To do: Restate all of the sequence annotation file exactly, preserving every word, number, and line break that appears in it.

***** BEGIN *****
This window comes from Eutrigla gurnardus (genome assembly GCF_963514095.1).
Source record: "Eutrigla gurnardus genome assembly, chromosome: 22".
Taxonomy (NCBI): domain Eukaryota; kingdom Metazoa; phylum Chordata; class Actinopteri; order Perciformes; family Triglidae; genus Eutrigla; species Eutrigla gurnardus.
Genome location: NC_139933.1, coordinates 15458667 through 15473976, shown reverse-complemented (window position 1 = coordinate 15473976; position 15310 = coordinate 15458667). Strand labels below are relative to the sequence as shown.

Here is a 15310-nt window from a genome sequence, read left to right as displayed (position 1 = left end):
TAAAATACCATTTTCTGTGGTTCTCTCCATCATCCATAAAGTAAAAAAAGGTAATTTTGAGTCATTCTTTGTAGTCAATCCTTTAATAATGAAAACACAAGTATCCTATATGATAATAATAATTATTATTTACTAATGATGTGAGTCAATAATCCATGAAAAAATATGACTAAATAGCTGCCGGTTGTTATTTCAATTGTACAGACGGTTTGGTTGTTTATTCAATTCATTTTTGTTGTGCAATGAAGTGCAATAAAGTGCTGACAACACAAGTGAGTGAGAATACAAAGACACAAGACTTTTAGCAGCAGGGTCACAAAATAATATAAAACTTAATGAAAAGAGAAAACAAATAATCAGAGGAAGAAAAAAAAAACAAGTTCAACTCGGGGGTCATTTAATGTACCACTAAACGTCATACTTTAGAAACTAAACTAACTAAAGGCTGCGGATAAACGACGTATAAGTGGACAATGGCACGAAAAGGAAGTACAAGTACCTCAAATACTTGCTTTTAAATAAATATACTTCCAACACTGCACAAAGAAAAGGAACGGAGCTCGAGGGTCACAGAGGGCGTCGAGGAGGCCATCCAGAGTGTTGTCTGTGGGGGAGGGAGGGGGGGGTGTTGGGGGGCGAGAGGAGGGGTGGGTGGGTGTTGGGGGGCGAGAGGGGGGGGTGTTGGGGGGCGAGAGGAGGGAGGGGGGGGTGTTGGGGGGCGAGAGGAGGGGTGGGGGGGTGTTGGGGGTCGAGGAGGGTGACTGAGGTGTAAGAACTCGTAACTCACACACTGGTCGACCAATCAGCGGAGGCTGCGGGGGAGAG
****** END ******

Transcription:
This window comes from Eutrigla gurnardus (genome assembly GCF_963514095.1).
Source record: "Eutrigla gurnardus genome assembly, chromosome: 22".
Taxonomy (NCBI): domain Eukaryota; kingdom Metazoa; phylum Chordata; class Actinopteri; order Perciformes; family Triglidae; genus Eutrigla; species Eutrigla gurnardus.
Genome location: NC_139933.1, coordinates 15458667 through 15473976, shown reverse-complemented (window position 1 = coordinate 15473976; position 15310 = coordinate 15458667). Strand labels below are relative to the sequence as shown.

Here is a 15310-nt window from a genome sequence, read left to right as displayed (position 1 = left end):
TAAAATACCATTTTCTGTGGTTCTCTCCATCATCCATAAAGTAAAAAAAGGTAATTTTGAGTCATTCTTTGTAGTCAATCCTTTAATAATGAAAACACAAGTATCCTATATGATAATAATAATTATTATTTACTAATGATGTGAGTCAATAATCCATGAAAAAATATGACTAAATAGCTGCCGGTTGTTATTTCAATTGTACAGACGGTTTGGTTGTTTATTCAATTCATTTTTGTTGTGCAATGAAGTGCAATAAAGTGCTGACAACACAAGTGAGTGAGAATACAAAGACACAAGACTTTTAGCAGCAGGGTCACAAAATAATATAAAACTTAATGAAAAGAGAAAACAAATAATCAGAGGAAGAAAAAAAAAACAAGTTCAACTCGGGGGTCATTTAATGTACCACTAAACGTCATACTTTAGAAACTAAACTAACTAAAGGCTGCGGATAAACGACGTATAAGTGGACAATGGCACGAAAAGGAAGTACAAGTACCTCAAATACTTGCTTTTAAATAAATATACTTCCAACACTGCACAAAGAAAAGGAACGGAGCTCGAGGGTCACAGAGGGCGTCGAGGAGGCCATCCAGAGTGTTGTCTGTGGGGGAGGGAGGGGGGGGTGTTGGGGGGCGAGAGGAGGGGTGGGTGGGTGTTGGGGGGCGAGAGGGGGGGGTGTTGGGGGGCGAGAGGAGGGAGGGGGGGGTGTTGGGGGGCGAGAGGAGGGGTGGGGGGGTGTTGGGGGTCGAGGAGGGTGACTGAGGTGTAAGAACTCGTAACTCACACACTGGTCGACCAATCAGCGGAGGCTGCGGGGGAGAG